According to reports, six-year-old Brooke Loeffler of San Antonio Texas spent two days in detention after her parents made her late to school on several occasions. Brooke, who attends Olympia Elementary School, was required to sit by herself for two days during lunch hour with her face to a wall.
Her father, who felt responsible for Brooke’s punishment, sat with her during one of her detentions. He said, “It was my responsibility to get her ready and get her to school. I failed that responsibility a couple of times.”
According to Brooke’s parents, Brooke was late to school because the family has a new baby at home and is still in the process of adjusting to this change.
Although Brooke’s family would prefer the school’s policy to punish the parents instead of the kids, Olympia Elementary defended its policy stating that it is effective and has reduced tardiness by as much as ninety percent.
Brooke’s father said, “I told [Brooke] we were sorry and it wasn’t going to happen again.”
According to Arizona Revised Statute 15-802, “Every child between the ages of six and sixteen years shall attend school . . . for the full time school is in session.”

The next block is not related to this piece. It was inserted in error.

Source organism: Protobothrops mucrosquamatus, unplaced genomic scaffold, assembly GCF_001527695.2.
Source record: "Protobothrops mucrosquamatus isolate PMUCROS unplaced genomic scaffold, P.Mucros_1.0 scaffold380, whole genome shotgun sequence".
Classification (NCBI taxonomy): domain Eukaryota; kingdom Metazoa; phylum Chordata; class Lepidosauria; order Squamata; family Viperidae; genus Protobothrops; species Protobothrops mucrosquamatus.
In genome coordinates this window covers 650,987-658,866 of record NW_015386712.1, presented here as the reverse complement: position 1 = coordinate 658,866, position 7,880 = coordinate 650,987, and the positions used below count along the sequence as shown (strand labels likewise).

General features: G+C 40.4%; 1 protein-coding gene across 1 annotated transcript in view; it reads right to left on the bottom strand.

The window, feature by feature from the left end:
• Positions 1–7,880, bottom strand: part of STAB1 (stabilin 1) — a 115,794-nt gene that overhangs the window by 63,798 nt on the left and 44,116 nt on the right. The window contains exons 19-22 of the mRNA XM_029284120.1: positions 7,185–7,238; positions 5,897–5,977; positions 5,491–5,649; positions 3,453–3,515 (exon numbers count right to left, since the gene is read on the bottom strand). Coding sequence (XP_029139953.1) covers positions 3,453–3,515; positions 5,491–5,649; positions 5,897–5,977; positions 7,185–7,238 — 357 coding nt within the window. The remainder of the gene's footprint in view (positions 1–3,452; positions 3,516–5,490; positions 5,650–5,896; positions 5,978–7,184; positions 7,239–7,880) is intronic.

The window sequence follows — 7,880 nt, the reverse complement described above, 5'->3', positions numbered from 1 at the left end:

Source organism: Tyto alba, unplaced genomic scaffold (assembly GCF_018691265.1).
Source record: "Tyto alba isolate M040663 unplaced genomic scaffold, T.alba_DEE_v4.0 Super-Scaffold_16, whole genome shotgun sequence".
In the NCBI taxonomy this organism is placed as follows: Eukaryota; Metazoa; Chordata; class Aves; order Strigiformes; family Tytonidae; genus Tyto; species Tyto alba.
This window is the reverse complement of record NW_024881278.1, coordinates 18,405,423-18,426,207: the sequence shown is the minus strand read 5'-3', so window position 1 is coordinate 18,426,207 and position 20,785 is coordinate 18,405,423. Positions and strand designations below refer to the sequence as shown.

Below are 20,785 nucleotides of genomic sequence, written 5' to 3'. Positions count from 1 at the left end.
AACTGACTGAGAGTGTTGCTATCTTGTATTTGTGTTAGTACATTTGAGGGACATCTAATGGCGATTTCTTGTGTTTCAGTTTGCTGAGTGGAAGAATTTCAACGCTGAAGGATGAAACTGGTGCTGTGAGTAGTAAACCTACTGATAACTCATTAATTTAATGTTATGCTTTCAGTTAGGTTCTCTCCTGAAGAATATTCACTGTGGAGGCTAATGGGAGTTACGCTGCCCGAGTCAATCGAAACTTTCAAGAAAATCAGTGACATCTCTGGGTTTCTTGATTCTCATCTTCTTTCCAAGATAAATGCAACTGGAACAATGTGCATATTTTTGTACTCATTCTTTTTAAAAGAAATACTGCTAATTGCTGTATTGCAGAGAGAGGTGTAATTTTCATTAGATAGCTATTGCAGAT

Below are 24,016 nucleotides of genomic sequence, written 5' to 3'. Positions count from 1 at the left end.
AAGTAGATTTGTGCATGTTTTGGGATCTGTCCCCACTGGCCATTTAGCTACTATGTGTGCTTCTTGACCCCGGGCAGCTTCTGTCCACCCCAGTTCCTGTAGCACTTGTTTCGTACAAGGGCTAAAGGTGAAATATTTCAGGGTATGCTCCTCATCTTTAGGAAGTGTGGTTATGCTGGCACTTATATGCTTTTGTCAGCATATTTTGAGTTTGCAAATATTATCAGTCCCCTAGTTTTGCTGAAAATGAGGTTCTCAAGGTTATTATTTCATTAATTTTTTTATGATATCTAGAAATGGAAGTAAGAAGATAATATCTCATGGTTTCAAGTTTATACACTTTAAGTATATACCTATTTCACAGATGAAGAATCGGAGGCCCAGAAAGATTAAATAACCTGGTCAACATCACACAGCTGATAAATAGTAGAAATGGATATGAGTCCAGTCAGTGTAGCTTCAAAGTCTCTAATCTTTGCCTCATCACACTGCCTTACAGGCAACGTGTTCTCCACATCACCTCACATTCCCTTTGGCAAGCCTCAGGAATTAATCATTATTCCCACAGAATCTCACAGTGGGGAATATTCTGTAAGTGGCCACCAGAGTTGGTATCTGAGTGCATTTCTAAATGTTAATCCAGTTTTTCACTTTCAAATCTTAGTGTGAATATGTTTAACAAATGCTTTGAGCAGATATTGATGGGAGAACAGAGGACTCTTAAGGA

Under Arizona Revised Statute 15-803, a child found to be “habitually truant” may be referred to the Juvenile Court System and adjudicated as an incorrigible child.
Each school district in Arizona handles truancy differently.
According to the Mesa School district, a student with five or more unexcused absences will be required to attend a hearing at which the student will receive consequences, and the parent will be assessed a fine. A student who fails to comply with the issued consequences will be referred to the Juvenile Court System and may face a Class 3 Misdemeanor.
According to the Chandler School district, a student with three unexcused absences will face consequences such as detention, community service and suspension. A student with a total of 18 excused and/or unexcused absences will be referred to the Juvenile Court System.
As to the parent, Arizona law requires parents or guardians to ensure that their children attend school. Failure to comply with this law may result in the assessment of criminal charges and punishment of up to $500 in fines and 30 days in jail. A parent who contributes to the child’s truancy may face criminal charges punishable by fines up to $2500 and six months of jail time.
Why is Arizona law so tough on truancy?
According to experts in juvenile delinquency, truancy may often indicate a potential for future criminal activity such as involvement in gangs, vandalism, burglary, drug/alcohol abuse and incarceration. Truancy, according to experts, also increases the risk of emotional problems and social isolation.
If your child has been referred to the Juvenile Justice System for truancy, contact the juvenile attorneys at the law firm Oracle Law Group today for an aggressive juvenile defense.